Britain's benchmark share index rose for a third consecutive day on Monday, helped by hopes of an election victory for Greek parties committed to keeping the country in the euro zone, although traders cautioned any rally could be short-lived.
The blue-chip FTSE 100 index <.FTSE> was up 48.50 points, or 0.9 percent, at 5,400.03 points. It earlier reached an intraday peak of 5,411.64 points - the index's highest intraday point since May 17.
However, Brown Shipley fund manager John Smith said he did not see the index making much progress beyond the 5,500 point level due to fears over the euro zone crisis and a slowdown in the world economy.
"I don't think the FTSE can sustain levels of over 5,500. There's still too much uncertainty, not only with Europe but also with signs of a slowdown in China," said Smith, whose firm manages around 2 billion pounds worth of assets.
Mining stocks, which have fallen sharply in recent weeks due to fears that a global economic slowdown will impact demand for metals, led the FTSE's leaderboard, with Polymetal International up 3.4 percent and Rio Tinto up 2.7 percent.
The FTSE 350 mining sector <.FTNMX1770> has fallen nearly 10 percent so far this year, and traders said bargain-hunters had picked out the sector's badly-beaten stocks to add some risk back into their portfolio due to signs of hope over Greece.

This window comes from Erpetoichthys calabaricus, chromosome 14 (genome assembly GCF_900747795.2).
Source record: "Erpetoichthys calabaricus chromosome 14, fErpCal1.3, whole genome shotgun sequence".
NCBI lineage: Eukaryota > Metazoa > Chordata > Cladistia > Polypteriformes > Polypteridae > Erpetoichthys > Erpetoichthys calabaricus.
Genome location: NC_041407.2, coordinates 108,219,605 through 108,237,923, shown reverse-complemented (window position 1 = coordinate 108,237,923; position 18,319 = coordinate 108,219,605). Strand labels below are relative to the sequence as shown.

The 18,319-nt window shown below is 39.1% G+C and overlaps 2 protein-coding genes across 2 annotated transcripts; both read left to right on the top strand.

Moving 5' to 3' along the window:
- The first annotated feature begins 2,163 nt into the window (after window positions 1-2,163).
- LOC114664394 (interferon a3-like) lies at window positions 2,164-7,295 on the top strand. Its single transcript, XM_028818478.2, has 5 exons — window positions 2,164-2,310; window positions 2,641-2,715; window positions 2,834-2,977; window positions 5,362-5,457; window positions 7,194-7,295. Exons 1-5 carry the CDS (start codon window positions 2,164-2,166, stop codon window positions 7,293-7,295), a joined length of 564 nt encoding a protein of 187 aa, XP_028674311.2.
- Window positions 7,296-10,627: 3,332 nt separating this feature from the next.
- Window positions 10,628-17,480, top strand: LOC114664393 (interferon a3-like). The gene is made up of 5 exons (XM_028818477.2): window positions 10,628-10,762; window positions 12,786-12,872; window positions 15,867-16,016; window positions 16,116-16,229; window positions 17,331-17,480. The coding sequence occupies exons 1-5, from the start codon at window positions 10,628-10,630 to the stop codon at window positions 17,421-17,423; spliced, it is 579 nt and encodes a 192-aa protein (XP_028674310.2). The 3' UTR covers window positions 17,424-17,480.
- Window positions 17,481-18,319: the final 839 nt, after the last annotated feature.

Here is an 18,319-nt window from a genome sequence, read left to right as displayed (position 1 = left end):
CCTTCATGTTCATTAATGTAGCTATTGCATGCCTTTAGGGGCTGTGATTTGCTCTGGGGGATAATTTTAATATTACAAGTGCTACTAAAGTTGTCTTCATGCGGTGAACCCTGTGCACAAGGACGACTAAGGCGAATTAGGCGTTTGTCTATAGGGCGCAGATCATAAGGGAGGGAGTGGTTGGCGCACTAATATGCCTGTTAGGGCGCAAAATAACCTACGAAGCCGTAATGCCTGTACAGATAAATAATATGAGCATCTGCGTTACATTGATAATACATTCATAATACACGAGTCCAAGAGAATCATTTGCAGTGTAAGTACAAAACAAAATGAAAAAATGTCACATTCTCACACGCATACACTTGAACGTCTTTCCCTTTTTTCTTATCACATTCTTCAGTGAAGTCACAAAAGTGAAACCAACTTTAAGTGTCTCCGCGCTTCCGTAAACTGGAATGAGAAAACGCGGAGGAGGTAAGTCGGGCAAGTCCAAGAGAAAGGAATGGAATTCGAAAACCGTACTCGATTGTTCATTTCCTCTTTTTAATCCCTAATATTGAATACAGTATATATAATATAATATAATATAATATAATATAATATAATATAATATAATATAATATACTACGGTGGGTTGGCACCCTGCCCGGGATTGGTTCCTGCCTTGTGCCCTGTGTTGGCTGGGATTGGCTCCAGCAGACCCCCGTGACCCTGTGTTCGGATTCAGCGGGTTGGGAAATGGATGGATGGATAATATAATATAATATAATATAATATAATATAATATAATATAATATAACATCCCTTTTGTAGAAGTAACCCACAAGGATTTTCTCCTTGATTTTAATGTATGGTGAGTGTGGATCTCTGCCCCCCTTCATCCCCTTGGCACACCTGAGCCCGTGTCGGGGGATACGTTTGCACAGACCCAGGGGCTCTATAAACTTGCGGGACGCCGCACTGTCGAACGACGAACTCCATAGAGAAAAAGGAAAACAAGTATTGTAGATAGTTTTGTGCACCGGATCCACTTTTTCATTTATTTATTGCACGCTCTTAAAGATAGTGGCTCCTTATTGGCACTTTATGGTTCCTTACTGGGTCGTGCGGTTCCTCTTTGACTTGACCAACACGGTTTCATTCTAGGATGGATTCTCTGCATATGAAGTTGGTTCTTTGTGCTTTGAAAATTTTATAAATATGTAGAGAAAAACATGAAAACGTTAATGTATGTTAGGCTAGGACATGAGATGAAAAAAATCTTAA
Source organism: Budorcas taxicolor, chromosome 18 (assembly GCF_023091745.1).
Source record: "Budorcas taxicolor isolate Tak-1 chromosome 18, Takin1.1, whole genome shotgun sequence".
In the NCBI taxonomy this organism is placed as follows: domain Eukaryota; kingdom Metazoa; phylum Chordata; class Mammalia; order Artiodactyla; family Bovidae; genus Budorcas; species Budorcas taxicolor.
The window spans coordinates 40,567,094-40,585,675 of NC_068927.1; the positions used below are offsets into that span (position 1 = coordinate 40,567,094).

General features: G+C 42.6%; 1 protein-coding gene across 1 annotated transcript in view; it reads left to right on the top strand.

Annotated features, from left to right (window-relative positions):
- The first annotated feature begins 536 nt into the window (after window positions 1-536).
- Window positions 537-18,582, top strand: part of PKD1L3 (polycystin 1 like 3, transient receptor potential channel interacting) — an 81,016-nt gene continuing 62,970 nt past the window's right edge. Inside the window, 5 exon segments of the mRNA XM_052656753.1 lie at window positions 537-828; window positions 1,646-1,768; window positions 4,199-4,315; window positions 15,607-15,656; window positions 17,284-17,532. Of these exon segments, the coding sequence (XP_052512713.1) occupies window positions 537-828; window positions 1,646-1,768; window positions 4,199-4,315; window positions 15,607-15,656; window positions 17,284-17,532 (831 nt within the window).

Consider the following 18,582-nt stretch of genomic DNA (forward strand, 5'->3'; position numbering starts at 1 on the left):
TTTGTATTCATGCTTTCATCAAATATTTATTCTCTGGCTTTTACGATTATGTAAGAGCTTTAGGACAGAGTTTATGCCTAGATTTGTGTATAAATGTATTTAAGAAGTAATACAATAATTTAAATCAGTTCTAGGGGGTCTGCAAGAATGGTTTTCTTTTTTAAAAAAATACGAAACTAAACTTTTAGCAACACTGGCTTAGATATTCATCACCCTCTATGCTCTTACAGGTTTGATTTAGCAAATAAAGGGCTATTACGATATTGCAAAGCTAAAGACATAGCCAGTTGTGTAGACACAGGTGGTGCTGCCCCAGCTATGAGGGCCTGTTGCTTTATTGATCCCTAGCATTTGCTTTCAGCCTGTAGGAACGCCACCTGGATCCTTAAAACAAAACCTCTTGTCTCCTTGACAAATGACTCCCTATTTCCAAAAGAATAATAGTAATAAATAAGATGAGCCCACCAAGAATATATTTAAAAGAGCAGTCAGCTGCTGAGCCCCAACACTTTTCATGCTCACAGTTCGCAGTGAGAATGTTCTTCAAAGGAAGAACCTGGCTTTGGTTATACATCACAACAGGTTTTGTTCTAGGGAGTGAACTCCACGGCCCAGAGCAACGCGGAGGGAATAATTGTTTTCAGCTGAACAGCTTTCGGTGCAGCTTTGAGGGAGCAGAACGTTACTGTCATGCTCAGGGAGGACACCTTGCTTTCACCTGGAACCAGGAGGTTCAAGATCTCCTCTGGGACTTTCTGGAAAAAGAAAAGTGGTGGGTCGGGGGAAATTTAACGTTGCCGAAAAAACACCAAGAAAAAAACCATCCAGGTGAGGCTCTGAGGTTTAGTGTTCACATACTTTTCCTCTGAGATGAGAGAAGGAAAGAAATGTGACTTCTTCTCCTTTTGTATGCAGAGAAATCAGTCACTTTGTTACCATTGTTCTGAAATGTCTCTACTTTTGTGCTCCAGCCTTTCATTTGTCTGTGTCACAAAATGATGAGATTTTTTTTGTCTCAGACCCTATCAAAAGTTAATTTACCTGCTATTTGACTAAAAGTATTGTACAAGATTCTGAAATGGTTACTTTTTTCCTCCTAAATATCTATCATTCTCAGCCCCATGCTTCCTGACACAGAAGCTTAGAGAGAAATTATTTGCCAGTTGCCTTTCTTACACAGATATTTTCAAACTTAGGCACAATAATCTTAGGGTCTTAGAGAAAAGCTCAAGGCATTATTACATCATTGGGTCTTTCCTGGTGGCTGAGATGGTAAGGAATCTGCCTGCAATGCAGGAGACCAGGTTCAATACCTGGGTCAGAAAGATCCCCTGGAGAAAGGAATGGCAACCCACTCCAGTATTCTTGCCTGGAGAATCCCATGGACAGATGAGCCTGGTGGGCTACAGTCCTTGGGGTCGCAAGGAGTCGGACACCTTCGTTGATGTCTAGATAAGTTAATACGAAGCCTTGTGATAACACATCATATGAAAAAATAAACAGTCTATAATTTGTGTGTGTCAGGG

"Anything that allays fears over Greece is a positive. People are just looking for a bit of respite, with the value-players getting back into equities," said Bastion Capital's head of equities Adrian Slack.
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Opinion polls at the weekend showed Greek conservative parties regaining the lead before the June 17 parliamentary election, which would allow the formation of a pro-bailout government committed to keeping Greece in the euro zone.
The improvement in sentiment over Greece also helped boost heavyweight UK banking shares, pushing the FTSE 350 bank sector <.FTNMX8350> up by 0.8 percent.
Outsourcing group Capita also rose sharply, advancing by around 2.6 percent after investment bank UBS upgraded its rating on the stock to "buy" from "neutral".
However, trading volumes were thin, with many markets in Europe and the United States closed for a public holiday.
Trading volumes for the FTSE 100 were at just 5 percent of the average 90-day volume, and JN Financial senior trader Adrian Redmond said people were looking to sell stocks on the back of the FTSE's brief rally.
"We've already started to see people selling the index at this level," he said.
(Reporting by Sudip Kar-Gupta; Editing by Janet Lawrence)